Highways usually give me the much needed hope that this world will continue to be a beautiful place for humans to live. Our cramped cities just make me feel the opposite.  The real reason why hitting a good highway is such a critical part of my for life itself and I end up doing it as often as I can.

Race mode:  The fastest speeds I’ve been on wheels have invariably come in the Hyderabad-Bangalore roads mostly because there are sections after Anantapur where there are hardly any animals or humans on the roads doing the random things they keep doing elsewhere. It’s the first place I hit 200km/h on a car and the quickest I could do on the Versys 650 was 189km/h before the fear kicked in.  The double century can wait for a bit – even Sachin took quiet a while before he got his.

On it’s part, the Versys 650 felt extremely stable at all the speeds and didn’t flinch a bit even when I had to hard brake to slow down at speeds above 150km/h. The long winding corners were a joy to ride but then these are not the usual twisties. That too can wait until my next ride…


Cruise baby cruise

As a kid, my reading was limited to just two things – cricket and motorcycles. It was by no means a scheduled reading habit but almost picking up anything (mostly magazines) that interested me.

A lesson about city riding: One such random article remained etched in my mind forever – an article that spoke about how having a powerful motorcycle can increase the safety of a rider. The argument being, you are most likely to meet an accident when you are slower than the traffic and if you have a motorcycle that has enough power to help you ride at speeds just quicker than the average traffic, then no one is going to drive into you from the rear and you still have a choice whether to run into someone/something.  That’s still for the city safety. What about the highway?


As a kid, I traveled a lot. Considering, I was from Ooty, it meant that most of the routes we took were scenic. During my vacations, I’d end up with my cousins doing trips all over Tamil Nadu in their trucks or vans. Highways trips were at my disposal. Lucky me!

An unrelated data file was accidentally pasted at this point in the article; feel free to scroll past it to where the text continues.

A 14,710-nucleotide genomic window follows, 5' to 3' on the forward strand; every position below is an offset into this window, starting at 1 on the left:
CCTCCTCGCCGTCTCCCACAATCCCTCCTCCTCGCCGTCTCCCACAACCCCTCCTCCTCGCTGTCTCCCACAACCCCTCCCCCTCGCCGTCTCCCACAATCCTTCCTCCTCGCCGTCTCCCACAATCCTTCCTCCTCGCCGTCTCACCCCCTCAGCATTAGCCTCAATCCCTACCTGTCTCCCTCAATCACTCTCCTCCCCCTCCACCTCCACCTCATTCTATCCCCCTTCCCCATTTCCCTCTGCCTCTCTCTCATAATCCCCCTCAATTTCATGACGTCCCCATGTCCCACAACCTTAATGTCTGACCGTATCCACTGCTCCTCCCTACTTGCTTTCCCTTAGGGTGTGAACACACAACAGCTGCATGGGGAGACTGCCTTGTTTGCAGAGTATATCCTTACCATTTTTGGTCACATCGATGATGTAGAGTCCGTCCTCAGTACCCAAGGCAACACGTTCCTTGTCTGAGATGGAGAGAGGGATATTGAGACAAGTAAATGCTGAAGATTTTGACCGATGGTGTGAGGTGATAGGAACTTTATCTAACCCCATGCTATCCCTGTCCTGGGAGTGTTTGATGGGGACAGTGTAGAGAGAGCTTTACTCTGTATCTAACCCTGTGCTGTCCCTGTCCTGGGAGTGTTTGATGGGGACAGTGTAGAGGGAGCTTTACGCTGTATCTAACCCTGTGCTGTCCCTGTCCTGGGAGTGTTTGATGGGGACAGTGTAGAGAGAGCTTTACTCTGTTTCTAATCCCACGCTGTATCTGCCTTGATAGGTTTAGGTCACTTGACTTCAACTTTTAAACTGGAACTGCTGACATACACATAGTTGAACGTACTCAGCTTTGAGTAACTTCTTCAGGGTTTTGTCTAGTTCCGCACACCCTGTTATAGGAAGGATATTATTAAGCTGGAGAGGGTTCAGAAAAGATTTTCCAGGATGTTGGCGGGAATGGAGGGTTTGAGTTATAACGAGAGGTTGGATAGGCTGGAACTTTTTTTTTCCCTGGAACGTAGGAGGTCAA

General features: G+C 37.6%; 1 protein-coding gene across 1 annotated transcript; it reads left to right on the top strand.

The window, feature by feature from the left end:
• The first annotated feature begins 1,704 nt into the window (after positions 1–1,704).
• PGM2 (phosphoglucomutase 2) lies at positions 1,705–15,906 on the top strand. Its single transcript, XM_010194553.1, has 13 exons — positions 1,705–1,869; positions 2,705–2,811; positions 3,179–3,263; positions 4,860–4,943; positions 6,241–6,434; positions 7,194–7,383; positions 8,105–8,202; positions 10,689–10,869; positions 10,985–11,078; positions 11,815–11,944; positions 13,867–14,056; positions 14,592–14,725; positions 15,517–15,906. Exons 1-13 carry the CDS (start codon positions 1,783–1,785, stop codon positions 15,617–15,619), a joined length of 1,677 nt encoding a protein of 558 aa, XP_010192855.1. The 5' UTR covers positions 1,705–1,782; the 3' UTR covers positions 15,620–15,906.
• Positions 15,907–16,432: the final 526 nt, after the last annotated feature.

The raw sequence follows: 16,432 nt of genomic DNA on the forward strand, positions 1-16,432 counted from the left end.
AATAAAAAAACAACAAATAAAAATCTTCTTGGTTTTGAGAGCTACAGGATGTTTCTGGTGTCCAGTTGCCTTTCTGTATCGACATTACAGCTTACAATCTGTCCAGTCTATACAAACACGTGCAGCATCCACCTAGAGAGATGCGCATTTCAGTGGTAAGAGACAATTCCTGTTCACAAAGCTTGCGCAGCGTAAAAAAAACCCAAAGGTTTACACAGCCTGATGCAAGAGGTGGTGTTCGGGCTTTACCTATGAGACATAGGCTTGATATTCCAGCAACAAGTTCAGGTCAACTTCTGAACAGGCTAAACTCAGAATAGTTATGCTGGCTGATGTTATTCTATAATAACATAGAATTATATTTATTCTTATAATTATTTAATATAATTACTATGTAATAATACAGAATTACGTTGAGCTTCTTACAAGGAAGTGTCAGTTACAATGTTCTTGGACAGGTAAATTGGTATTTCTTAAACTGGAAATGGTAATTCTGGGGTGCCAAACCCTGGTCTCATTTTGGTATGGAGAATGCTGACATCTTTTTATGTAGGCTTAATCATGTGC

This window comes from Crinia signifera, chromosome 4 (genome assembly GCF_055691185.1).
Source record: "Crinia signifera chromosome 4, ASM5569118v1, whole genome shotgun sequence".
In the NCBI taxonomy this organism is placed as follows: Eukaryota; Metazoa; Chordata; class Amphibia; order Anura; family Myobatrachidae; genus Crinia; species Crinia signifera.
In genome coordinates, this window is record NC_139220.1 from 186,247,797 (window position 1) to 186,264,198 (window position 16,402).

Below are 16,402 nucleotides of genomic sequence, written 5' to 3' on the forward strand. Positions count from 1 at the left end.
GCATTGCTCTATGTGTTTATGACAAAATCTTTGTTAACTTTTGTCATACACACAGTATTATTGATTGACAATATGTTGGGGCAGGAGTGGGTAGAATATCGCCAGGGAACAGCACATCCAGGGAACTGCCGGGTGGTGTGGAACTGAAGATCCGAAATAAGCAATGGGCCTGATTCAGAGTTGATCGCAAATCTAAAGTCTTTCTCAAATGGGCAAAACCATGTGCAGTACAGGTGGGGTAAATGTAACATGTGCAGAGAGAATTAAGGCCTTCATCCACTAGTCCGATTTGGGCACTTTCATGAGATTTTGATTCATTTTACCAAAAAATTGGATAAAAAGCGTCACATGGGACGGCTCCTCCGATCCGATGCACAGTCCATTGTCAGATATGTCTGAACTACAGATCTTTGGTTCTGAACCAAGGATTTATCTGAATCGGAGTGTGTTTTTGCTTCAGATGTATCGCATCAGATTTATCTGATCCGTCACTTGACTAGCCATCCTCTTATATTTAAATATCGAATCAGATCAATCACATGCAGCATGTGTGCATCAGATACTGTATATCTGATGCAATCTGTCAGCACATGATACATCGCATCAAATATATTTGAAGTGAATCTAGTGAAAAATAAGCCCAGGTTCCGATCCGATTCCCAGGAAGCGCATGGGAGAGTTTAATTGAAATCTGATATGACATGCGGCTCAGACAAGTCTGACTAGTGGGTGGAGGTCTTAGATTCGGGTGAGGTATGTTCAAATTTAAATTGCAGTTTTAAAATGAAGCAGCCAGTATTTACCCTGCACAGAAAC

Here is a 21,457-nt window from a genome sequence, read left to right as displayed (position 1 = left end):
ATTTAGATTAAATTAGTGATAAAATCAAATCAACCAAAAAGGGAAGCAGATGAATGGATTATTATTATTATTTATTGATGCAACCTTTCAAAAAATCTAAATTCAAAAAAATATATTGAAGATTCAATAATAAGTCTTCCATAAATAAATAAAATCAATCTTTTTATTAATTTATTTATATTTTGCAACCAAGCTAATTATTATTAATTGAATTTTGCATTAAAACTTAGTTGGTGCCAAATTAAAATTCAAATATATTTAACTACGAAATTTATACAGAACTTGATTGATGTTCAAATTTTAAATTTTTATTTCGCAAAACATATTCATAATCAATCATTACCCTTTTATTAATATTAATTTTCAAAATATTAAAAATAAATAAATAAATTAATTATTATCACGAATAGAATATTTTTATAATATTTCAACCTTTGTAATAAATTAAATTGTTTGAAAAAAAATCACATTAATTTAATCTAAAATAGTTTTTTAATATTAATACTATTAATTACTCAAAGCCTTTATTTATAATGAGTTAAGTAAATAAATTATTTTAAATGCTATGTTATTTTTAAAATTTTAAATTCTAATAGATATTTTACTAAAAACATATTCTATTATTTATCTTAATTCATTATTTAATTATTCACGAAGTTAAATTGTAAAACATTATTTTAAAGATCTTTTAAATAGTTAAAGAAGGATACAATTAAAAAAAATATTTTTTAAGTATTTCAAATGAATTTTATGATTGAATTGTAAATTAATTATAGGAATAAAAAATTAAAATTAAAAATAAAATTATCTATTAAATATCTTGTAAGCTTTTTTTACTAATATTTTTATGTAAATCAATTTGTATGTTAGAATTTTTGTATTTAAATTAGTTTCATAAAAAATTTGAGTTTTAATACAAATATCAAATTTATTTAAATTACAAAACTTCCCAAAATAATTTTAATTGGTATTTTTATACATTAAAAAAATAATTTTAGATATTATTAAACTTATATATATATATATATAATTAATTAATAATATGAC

A lesson about highway riding: Can’t remember when, but I was in a car (Maruti 800) with my uncle and he made 3-4 motorcyclists to go off-road so he could overtake a slow moving bus and uttered the lines that will again be etched in my mind. “A motorcyclist’s safety is in his/her hand. They are the ones at risk. They should take all precautions and adjust for the oncoming traffic.” In a way, that sums up how most four-wheelers think and drive in India. Forget thinking about you, even if the bus/truck driver sees you on your motorcycle, you’re a lucky person.

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Having done a good number of trips on the highways over the years, it’s obvious that any motorcycle with less than 500cc will be on speeds that are above it’s cruising speed (add vibrations if you are considering RE Classic 500). Not that it’s a big deal, since I’ve done 100+ speeds on my R15 and Duke 200 for over 2 hours non-stop. I even know of a friend who did 100+ speed for at least 3 hours or more on his ride to Bangalore from Hyderabad. It wears you and the engine out quickly. You know you are pushing the motorcycle to it’s limit and riding at speeds outside of it’s comfort zone. Keeps you on the edge of your wit and alertness.

Ride the Versys for a few hundred kilometers and all that will change…

Versys Highway.jpg

The cruising factor: The biggest joy about riding the Versys 650 is how it cruises. Cruises at speeds that other motorcycles are running hard and wearing out the parts. Cruises on roads you’d need to be holding the throttle hard to hit top speed to cover distances. Cruises so well, that you want to be doing nothing but cruise. As a result, I’ve found myself riding my other motorcycles at much lesser speed allowing them to cruise as well.

1/3rd of the engine power and maybe somewhere close to half the power is what the Versys 650 will be running throughout it’s lifetime with you – especially in India. That means a lot of things apart from, of course, covering a lot of kilometers with ease.

  • Means that the engine will last much longer than most other motorcycles that you may ride at those speeds while covering such distances.
  • The wearing out of parts would be much lesser as you’re not really pushing the motorcycle hard.

In general, what that means, it’s a longer lifetime on the Versys 650. I’m counting down a 2,00,000+ km on the odometer as a minimum it can handle if it’s maintained well and doesn’t have a bad fall/crash that messes it all up. Fingers crossed!

Bike Trip - Nagarjuna Sagar 094